CNN Wire Staff
Mexico City, Mexico (CNN) - The Mexican government announced Wednesday it was strengthening its security operation in the country's drug-riven northeast by sending more soldiers and federal police to the states of Nuevo Leon and Tamaulipas.
Alejandro Poire, security spokesman for the federal government, said the goal of the movement was to keep criminals from regrouping, according to the official Notimex News Agency.
But the report did not say how many forces would be involved.
The region has been the scene of bloody battles between the Gulf cartel and the Zetas. Tamaulipas is the state where 72 Central and South American migrants were found killed in August.
Poire said Mexican authorities have dealt strong blows that have weakened the groups but the violence has shown little sign of abating.
In response to the announcement, the governor of Tamaulipas, Eugenio Hernandez; and the governor of Nuevo Leon, Rodrigo Medina, promised to present a common front with federal authorities in the fight against organized crime, Notimex reported.
Both leaders also demanded actions to reduce social pressures along the northern frontier and to reduce the traffic of arms toward the south.
The U.S. Supreme Court has rejected a case about President Obama's citizenship, but a Texas lawmaker isn't listening. He has a new bill based on birther doubts about where Mr. Obama was born. How does he reconcile his birther beliefs against the facts? We're keeping him honest. Plus, tonight's other headlines.
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Ready for today's Beat 360°? Everyday we post a picture you provide the caption and our staff will join in too. Tune in tonight at 10pm to see if you are our favorite! Here is the 'Beat 360°' pic:
First lady Michelle Obama smells the Douglas fir as her daughters Sasha, right, and Malia, second right, look on as the first family receives the White House Christmas Tree for 2010, on November 26, 2010 at the White House in Washington, D.C. (Photo credit: Rod Lamkey/Getty Images)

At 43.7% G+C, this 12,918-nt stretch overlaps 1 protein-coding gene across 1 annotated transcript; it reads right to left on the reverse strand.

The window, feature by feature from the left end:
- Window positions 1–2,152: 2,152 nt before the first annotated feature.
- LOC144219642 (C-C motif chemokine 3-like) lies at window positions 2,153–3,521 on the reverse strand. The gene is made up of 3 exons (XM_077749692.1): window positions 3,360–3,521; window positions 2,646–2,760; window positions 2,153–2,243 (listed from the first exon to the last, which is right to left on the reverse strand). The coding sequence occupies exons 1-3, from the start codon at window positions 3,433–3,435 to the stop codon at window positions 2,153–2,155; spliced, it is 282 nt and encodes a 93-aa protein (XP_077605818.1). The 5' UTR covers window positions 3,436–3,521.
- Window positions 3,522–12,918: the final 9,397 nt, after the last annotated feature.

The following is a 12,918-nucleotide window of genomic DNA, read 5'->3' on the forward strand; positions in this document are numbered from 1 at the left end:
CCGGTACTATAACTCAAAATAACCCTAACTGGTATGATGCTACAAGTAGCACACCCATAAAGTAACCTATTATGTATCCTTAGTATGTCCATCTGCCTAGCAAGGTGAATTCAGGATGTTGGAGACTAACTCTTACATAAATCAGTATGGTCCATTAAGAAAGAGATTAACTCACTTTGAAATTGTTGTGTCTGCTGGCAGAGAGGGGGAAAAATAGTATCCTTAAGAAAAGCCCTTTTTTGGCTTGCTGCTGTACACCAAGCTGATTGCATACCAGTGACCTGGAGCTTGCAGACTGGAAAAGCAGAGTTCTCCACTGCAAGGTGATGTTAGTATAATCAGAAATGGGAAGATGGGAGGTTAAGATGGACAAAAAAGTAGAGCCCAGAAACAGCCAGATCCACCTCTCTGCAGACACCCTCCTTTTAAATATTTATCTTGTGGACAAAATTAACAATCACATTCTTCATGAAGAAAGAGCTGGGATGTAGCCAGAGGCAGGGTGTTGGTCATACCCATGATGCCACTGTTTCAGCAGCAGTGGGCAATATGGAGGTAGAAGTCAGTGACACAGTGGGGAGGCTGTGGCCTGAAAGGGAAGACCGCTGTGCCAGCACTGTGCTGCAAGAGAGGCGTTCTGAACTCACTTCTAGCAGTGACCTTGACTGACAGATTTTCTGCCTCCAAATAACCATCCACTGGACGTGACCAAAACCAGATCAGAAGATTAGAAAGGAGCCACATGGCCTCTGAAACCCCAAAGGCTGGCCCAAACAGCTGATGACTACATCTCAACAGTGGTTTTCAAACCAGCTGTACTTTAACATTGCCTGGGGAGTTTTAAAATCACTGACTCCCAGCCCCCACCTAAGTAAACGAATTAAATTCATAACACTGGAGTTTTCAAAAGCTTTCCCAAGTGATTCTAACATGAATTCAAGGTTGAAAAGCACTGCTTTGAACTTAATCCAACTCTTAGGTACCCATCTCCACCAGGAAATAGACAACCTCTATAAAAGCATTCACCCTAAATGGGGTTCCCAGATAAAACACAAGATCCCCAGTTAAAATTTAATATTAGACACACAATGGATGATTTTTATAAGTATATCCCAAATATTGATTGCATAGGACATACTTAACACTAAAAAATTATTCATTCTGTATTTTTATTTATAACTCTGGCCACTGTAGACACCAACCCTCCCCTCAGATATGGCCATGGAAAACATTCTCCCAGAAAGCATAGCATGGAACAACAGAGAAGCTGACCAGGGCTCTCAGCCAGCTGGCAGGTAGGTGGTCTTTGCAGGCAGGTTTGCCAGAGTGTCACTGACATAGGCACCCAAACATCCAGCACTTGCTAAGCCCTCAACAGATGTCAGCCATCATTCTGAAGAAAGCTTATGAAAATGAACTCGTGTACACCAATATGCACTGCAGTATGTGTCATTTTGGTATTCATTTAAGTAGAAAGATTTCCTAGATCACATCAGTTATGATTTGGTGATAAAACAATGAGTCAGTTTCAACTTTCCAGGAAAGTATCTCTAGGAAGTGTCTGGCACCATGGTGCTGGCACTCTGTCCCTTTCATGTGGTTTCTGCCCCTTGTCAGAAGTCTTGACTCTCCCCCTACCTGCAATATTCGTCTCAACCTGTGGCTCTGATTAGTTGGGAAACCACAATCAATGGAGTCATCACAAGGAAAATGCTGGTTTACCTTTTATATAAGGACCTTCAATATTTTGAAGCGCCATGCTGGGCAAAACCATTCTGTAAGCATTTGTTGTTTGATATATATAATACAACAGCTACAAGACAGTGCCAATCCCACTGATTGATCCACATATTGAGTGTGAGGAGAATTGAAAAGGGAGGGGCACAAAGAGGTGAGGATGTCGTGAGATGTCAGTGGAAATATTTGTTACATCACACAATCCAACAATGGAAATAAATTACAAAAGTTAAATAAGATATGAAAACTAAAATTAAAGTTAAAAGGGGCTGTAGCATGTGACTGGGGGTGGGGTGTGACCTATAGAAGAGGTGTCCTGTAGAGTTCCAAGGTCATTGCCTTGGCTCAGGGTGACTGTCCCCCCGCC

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Update: Beat 360° Winners:
"The First Lady inspects the Christmas tree for any Wikileak bugs."
John Farley, NYC
"Organic dietary fiber, it's part of my healthy food campaign. And you're going to like it."
[cnn-photo-caption image=http://i.cdn.turner.com/cnn/2010/CRIME/11/29/oregon.mayor.task.force/story.oregon.suspect.mcsd.jpg caption="Mohamed Osman Mohamud is a naturalized U.S. citizen from Somalia.." width=300 height=169]
CNN Wire Staff
(CNN) - Three days after the arrest of a suspected terrorist in Portland, Oregon, Mayor Sam Adams is rethinking a decision he made five years ago not to participate in the FBI's Joint Terrorism Task Force, according to officials.
Apparently the mayor was so impressed with how well they city's police worked with the FBI to capture Mohamed Osman Mohamud, he has requested a meeting with federal officials to discuss the matter, said communications director Roy Kaufmann.
The 19-year-old was arrested Friday after he attempted to detonate what he thought was a vehicle bomb near a tree-lighting ceremony in Portland's Pioneer Courthouse Square, law enforcement officials said.
Kaufmann said concerns over civil rights issues led to Adams' decision not to become a member of the regional joint task force, which is composed of representatives from local, state and federal agencies.
"It's a very precarious battle between civil rights and security," said Kaufmann, "and we want to make sure that people's civil rights are not violated."
New leadership in the Justice Department and the White House has been cited as a reason for the mayor wanting to revisit his decision, Kaufmann said.
CNN White House Producer
Washington (CNN) - Among the volumes of diplomatic communications released by WikiLeaks are frank observations about the character of world leaders, their quirks and their weaknesses.
In an initial review of the documents turns up a number of observations from U.S. staffers that provide unusual insight into foreign leaders' thinking and behavior, from "voluptuous" companions to attention-seeking personalities.
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